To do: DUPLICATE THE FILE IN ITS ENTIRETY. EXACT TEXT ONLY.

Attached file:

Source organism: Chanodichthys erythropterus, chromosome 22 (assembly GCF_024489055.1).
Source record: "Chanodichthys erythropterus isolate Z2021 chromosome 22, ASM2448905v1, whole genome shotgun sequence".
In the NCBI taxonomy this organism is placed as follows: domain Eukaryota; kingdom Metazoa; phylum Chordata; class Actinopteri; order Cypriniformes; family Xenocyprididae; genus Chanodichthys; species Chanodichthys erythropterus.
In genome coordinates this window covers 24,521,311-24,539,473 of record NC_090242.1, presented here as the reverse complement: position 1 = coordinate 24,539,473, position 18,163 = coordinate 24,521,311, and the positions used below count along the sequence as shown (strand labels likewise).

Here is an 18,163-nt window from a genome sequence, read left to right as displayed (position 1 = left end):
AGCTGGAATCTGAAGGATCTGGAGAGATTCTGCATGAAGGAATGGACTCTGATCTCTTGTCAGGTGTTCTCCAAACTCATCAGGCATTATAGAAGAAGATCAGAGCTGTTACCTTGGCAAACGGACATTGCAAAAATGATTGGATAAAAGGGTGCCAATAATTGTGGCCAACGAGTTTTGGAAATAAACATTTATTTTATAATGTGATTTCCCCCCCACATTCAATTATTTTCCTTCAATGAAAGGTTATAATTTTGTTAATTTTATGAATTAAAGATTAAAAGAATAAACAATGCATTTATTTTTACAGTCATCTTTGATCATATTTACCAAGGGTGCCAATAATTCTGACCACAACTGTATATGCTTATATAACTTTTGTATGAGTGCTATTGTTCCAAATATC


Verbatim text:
Source organism: Chanodichthys erythropterus, chromosome 22 (assembly GCF_024489055.1).
Source record: "Chanodichthys erythropterus isolate Z2021 chromosome 22, ASM2448905v1, whole genome shotgun sequence".
In the NCBI taxonomy this organism is placed as follows: domain Eukaryota; kingdom Metazoa; phylum Chordata; class Actinopteri; order Cypriniformes; family Xenocyprididae; genus Chanodichthys; species Chanodichthys erythropterus.
In genome coordinates this window covers 24,521,311-24,539,473 of record NC_090242.1, presented here as the reverse complement: position 1 = coordinate 24,539,473, position 18,163 = coordinate 24,521,311, and the positions used below count along the sequence as shown (strand labels likewise).

Here is an 18,163-nt window from a genome sequence, read left to right as displayed (position 1 = left end):
AGCTGGAATCTGAAGGATCTGGAGAGATTCTGCATGAAGGAATGGACTCTGATCTCTTGTCAGGTGTTCTCCAAACTCATCAGGCATTATAGAAGAAGATCAGAGCTGTTACCTTGGCAAACGGACATTGCAAAAATGATTGGATAAAAGGGTGCCAATAATTGTGGCCAACGAGTTTTGGAAATAAACATTTATTTTATAATGTGATTTCCCCCCCACATTCAATTATTTTCCTTCAATGAAAGGTTATAATTTTGTTAATTTTATGAATTAAAGATTAAAAGAATAAACAATGCATTTATTTTTACAGTCATCTTTGATCATATTTACCAAGGGTGCCAATAATTCTGACCACAACTGTATATGCTTATATAACTTTTGTATGAGTGCTATTGTTCCAAATATC